Posts Tagged ‘DomesticAbuse’

Huffington Post Article: 6 Reasons Your Ex Hates You and What You Can Do About It

Wednesday, October 1st, 2014

6 Reasons Your Ex Hates You and What You Can Do About It

By: Abby Rodman, LICSW with Huffington Post 

You tried taking the high road during your divorce. You didn’t badmouth him to the kids. You didn’t tell her parents what an awful daughter they raised. You refrained from bashing him to his boss. You didn’t slash her tires. You behaved like a grown-up. For the most part. There was that one time you… well, never mind that. It’s all in the rearview now. Your scorecard might not be perfect — but you tried.

Despite all your efforts, you can’t figure out why your ex still seems so angry at you. Why she doesn’t sit with you at your son’s Little League games or why he prefers curt text messaging to real live conversations. Maybe he still gets pleasure from launching the occasional half-veiled insult your way or she snubs you when it would take half the energy to be cordial.

In most cases, divorce brings out the worst in people: rage, pettiness, quirks and self-righteousness all go into overdrive. Here’s why your ex may be having a hard time coming off that pile of post-divorce ugliness:

1) You drove the divorce. Typically, one partner wants the divorce and the other wants to keep trying. Of course, you may have passed this baton back and forth for years until you finally cried uncle. But if you pushed to make the divorce a reality, you may be faced with an ex who now believes she is the unwitting victim of your home-wrecking awfulness.

What you can do: Unfortunately, very little without her on board. If you’re able to have a civilized sit-down with your ex, gently suggest you both lay down your gauntlets and accept the marriage wasn’t meant to be — and that, sadly, both of you are to blame for its downfall. Repeat as necessary.

2) Money, honey. Could be that things were financially okay while you were married, but now you’re both struggling. Maybe you’ve made peace with living with less while your ex is resentful he has to. If you wanted the divorce (see #1), your ex may blame you for being forced to tighten his belt.

What you can do: If possible, try not to make every convo with your ex about money. Accept it’s now on you to make your own ends meet. When financial issues arise, show him you’re willing to negotiate fairly. If it’s become your fondest objective in life to make his financially difficult, consider it may be time to focus on something healthier. (more…)

Financial Support and Protection Against Abuse Prior To or While the Divorce is Pending. By: Law Offices of Steven B. Chroman P.C. Santa Clarita Divorce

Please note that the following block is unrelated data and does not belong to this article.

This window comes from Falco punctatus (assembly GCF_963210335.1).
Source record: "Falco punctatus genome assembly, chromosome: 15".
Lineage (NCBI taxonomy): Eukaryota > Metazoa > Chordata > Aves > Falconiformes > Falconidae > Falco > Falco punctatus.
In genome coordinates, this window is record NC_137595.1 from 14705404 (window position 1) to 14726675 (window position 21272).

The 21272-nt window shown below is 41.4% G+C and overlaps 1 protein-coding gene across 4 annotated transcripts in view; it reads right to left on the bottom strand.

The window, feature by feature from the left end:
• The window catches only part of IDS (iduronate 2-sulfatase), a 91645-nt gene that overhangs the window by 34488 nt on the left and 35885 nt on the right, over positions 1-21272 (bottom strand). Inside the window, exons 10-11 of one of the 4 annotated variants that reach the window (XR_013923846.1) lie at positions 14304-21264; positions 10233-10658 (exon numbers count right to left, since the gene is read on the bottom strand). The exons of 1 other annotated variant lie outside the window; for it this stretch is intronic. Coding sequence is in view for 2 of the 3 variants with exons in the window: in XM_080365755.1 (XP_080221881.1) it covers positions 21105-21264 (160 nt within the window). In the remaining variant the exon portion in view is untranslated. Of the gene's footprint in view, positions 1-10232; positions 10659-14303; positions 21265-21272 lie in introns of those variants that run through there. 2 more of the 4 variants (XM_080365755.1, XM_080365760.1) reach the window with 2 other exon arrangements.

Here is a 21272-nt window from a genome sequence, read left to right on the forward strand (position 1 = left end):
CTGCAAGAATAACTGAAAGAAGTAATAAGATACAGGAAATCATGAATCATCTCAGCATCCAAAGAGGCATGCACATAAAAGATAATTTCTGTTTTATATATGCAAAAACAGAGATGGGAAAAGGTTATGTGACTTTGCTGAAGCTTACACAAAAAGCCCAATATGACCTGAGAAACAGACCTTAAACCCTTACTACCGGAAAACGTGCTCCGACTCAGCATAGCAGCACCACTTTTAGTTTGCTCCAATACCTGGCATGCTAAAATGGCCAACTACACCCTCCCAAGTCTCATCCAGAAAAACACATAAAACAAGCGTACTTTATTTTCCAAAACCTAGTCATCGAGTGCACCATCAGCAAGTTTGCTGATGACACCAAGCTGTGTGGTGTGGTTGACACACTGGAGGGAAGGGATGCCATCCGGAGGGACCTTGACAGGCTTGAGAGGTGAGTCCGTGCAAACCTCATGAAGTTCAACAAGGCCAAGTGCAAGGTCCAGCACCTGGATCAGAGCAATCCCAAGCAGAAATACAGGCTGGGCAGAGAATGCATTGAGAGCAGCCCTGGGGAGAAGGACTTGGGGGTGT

Tuesday, March 11th, 2014

We know how the uncertainty associated with a pending divorce can be unsettling to everyone.  The husbands and wives that are totally dependent, however, upon his or her spouse for their financial welfare, as well as the welfare of the children are the most frightened and uncertain.  For a spouse fearful for his/her physical safety at the hands of an abusive mate, this strain can make the prospect of divorce more than they are willing to face.

Not knowing how they will pay the bills, care for their children, or protect themselves and their children from a violent spouse, has kept many a husband or wife from taking that first big step and filing for divorce. The result can be depression and hopelessness because the person feels trapped in a loveless and dangerous marriage.

But there is an alternative. A request for restraining orders may include a request for financial support, both spousal support and child support.  The necessary forms and information must be filed with a request for restraining orders.  The requesting spouse requests the Court to provide them with financial relief for their living expenses, support for their children, and even pay attorney fees. Once issued, the order remains in place until further amended by the court, until the divorce is dismissed, or until the final divorce judgment is entered and a final support order is established.

In situations where one spouse is fearful of a physically or emotionally abusive husband or wife, the restraining orders can also request the abusive spouse be excluded from the family home.  Restraining Orders Motions Are Not Granted Automatically—Having a Good Attorney Helps! More importantly, none of these protections, nor the financial relief, is automatic upon filing the motion. The court must agree with the necessity and order their implementation.

Our office brings the compassion, experience and skill required in dealing with these situations and in seeing that the appropriate level of support and protection is provided.  We work closely with the Domestic Violence Center and suggest you contact them if you need a safe place for you and your family.

Divorce is a difficult experience on many levels: emotionally, legally, and often financially. Having the right Attorney or Mediator can reduce all of these burdens. The Law Offices of Steven B. Chroman, P.C., is committed to helping you understand your options and make the best choices for yourself and your future.  Please call 661-255-1800 for your free consultation.